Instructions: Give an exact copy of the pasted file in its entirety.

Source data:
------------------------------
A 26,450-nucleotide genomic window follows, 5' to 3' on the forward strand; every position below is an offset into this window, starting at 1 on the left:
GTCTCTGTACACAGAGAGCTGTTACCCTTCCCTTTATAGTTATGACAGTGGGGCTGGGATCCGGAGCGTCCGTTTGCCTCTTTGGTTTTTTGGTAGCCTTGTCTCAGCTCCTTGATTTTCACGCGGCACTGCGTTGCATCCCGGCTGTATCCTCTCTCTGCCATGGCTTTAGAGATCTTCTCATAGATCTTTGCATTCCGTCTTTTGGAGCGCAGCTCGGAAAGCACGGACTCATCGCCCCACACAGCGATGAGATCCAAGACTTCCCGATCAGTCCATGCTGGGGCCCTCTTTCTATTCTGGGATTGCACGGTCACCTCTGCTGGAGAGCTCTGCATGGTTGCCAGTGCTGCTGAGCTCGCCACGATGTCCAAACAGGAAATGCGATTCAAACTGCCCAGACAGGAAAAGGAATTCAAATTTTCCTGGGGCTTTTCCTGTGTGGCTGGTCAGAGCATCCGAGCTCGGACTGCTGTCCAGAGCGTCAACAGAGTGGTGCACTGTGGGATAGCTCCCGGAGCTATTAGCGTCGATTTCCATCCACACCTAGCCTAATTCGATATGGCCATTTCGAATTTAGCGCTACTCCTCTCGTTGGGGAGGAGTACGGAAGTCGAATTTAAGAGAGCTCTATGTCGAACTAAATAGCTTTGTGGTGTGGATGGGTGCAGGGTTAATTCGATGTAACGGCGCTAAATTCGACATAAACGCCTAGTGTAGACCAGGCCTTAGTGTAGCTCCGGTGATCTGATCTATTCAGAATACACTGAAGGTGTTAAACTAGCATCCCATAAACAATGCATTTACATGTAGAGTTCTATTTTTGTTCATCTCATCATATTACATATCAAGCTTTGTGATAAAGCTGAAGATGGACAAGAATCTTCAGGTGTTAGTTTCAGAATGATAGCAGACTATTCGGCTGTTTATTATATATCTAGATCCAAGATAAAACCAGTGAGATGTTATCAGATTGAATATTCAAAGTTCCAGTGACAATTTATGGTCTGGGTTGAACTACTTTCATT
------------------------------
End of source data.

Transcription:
A 26,450-nucleotide genomic window follows, 5' to 3' on the forward strand; every position below is an offset into this window, starting at 1 on the left:
GTCTCTGTACACAGAGAGCTGTTACCCTTCCCTTTATAGTTATGACAGTGGGGCTGGGATCCGGAGCGTCCGTTTGCCTCTTTGGTTTTTTGGTAGCCTTGTCTCAGCTCCTTGATTTTCACGCGGCACTGCGTTGCATCCCGGCTGTATCCTCTCTCTGCCATGGCTTTAGAGATCTTCTCATAGATCTTTGCATTCCGTCTTTTGGAGCGCAGCTCGGAAAGCACGGACTCATCGCCCCACACAGCGATGAGATCCAAGACTTCCCGATCAGTCCATGCTGGGGCCCTCTTTCTATTCTGGGATTGCACGGTCACCTCTGCTGGAGAGCTCTGCATGGTTGCCAGTGCTGCTGAGCTCGCCACGATGTCCAAACAGGAAATGCGATTCAAACTGCCCAGACAGGAAAAGGAATTCAAATTTTCCTGGGGCTTTTCCTGTGTGGCTGGTCAGAGCATCCGAGCTCGGACTGCTGTCCAGAGCGTCAACAGAGTGGTGCACTGTGGGATAGCTCCCGGAGCTATTAGCGTCGATTTCCATCCACACCTAGCCTAATTCGATATGGCCATTTCGAATTTAGCGCTACTCCTCTCGTTGGGGAGGAGTACGGAAGTCGAATTTAAGAGAGCTCTATGTCGAACTAAATAGCTTTGTGGTGTGGATGGGTGCAGGGTTAATTCGATGTAACGGCGCTAAATTCGACATAAACGCCTAGTGTAGACCAGGCCTTAGTGTAGCTCCGGTGATCTGATCTATTCAGAATACACTGAAGGTGTTAAACTAGCATCCCATAAACAATGCATTTACATGTAGAGTTCTATTTTTGTTCATCTCATCATATTACATATCAAGCTTTGTGATAAAGCTGAAGATGGACAAGAATCTTCAGGTGTTAGTTTCAGAATGATAGCAGACTATTCGGCTGTTTATTATATATCTAGATCCAAGATAAAACCAGTGAGATGTTATCAGATTGAATATTCAAAGTTCCAGTGACAATTTATGGTCTGGGTTGAACTACTTTCATT